First, a programming note: I know this one is going up not even two days after the last one, but don’t expect that pace to continue. I don’t know how often I’ll get to watch the show and then write about it; what I’m definitely not going to do is wait a week again to write about it when I do watch it. But it’s only eight episodes so I expect to keep things moving along reasonably enough. (Also, feedback was such that yes, we’ll be continuing the reviews.)
Onto the episode, which I preferred significantly to the first. We start with Kitty dismissing Michael from the project because he’s failed to get the necessary releases from his family; Kitty has to come up with something, because they’ve already spent so much money on the movie, including Ron Howard bribing the Hollywood Foreign Press (Narrator: “She’s just kidding. They’re great!”) Michael desperately pitches an idea centered around Buster’s robotic hand, but Kitty rejects it; when she mentions “Ron [is making] a real movie in Mexico,” Michael gets the idea to head there.
Buster tries to get Michael to take him with him since the police are looking for him in connection with Lucille Austero, and not only does he not do well with cops (especially without Barry around to guide him), his last interaction with Lucille 2 probably makes him more of a suspect than otherwise. Michael decides to go ahead and leave Buster and tell him to talk to the cops and everything will be fine… which, uh, is pretty dark considering that IIRC Michael is the one responsible for her disappearance, but from what I can tell either he doesn’t remember that or it hasn’t happened yet.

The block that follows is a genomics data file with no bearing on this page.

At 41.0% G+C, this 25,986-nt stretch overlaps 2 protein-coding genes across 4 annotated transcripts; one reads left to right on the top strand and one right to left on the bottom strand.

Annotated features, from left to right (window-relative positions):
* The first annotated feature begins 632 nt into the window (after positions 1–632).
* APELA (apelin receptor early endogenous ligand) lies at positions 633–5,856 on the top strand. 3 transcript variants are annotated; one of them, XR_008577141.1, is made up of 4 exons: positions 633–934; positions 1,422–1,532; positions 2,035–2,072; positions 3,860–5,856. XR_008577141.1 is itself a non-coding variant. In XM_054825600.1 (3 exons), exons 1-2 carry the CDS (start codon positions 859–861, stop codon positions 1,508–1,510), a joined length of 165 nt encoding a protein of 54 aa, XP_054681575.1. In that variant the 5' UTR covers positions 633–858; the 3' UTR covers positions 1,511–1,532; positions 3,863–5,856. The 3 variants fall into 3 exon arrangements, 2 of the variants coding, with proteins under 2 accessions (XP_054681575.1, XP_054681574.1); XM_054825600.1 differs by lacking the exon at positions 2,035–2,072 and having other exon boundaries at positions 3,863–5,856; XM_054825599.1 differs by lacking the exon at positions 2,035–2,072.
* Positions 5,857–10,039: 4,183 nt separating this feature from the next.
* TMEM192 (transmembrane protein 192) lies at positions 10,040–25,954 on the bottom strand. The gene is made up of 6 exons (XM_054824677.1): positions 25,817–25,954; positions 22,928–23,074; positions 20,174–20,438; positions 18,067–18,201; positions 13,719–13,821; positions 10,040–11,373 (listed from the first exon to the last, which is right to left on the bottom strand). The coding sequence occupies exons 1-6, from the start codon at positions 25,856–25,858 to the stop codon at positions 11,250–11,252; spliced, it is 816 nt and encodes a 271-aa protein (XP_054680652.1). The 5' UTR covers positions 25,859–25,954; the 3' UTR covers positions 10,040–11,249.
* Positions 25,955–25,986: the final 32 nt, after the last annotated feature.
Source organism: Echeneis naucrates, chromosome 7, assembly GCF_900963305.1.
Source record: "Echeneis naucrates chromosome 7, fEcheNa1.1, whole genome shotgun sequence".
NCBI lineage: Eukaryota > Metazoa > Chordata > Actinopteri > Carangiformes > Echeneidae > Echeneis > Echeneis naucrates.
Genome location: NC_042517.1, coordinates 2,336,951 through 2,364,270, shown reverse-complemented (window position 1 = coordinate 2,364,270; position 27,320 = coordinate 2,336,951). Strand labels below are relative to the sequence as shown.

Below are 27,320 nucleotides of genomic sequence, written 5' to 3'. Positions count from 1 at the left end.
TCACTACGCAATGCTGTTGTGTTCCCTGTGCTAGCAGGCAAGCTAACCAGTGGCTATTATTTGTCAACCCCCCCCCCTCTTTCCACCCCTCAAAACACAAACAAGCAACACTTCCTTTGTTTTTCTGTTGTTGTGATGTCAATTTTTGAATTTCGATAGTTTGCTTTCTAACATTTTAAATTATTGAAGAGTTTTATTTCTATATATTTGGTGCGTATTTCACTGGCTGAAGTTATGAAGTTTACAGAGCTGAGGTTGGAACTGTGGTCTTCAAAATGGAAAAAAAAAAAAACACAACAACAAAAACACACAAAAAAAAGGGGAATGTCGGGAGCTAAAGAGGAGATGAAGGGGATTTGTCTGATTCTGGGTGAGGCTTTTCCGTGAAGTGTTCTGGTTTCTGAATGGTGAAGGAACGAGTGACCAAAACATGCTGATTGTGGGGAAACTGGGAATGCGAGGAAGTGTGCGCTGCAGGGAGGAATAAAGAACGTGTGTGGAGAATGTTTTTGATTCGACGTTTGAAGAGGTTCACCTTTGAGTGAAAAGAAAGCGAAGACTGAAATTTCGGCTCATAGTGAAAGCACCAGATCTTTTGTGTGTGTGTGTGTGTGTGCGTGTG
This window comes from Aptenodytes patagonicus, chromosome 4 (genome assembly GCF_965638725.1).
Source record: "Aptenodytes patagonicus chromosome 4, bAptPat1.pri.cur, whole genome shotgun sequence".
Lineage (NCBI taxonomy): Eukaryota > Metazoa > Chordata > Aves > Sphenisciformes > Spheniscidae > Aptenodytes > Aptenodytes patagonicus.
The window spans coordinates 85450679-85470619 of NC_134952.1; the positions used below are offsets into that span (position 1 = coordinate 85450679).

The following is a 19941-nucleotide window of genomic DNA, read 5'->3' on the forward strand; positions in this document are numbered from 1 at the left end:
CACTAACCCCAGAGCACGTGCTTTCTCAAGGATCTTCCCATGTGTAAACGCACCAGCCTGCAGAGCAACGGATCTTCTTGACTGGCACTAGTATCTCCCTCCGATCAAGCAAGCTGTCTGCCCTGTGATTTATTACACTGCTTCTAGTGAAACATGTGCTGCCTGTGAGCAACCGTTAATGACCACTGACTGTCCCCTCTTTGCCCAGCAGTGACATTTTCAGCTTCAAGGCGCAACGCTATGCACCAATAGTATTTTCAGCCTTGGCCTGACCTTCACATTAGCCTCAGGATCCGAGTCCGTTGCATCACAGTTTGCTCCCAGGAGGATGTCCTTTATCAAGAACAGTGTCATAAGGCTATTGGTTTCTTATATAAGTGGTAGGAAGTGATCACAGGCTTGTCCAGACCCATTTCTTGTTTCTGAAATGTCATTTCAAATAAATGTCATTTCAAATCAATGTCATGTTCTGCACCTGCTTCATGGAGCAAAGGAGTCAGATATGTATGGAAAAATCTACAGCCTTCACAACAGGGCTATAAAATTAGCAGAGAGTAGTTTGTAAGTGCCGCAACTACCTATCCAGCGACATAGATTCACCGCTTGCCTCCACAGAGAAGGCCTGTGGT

Michael then decides to say goodbye to George Michael and apologize for the Rebel Alley situation, but just they miss each other at the model home. He heads to Mexico… in the Google car, and Google quickly tracks him down and returns the car (and him) to the campus. (Apparently whatever Google has in store is much worse on the cars than the humans, who merely get reassigned to out-of-the-way positions à la Silicon Valley‘s Big Head.)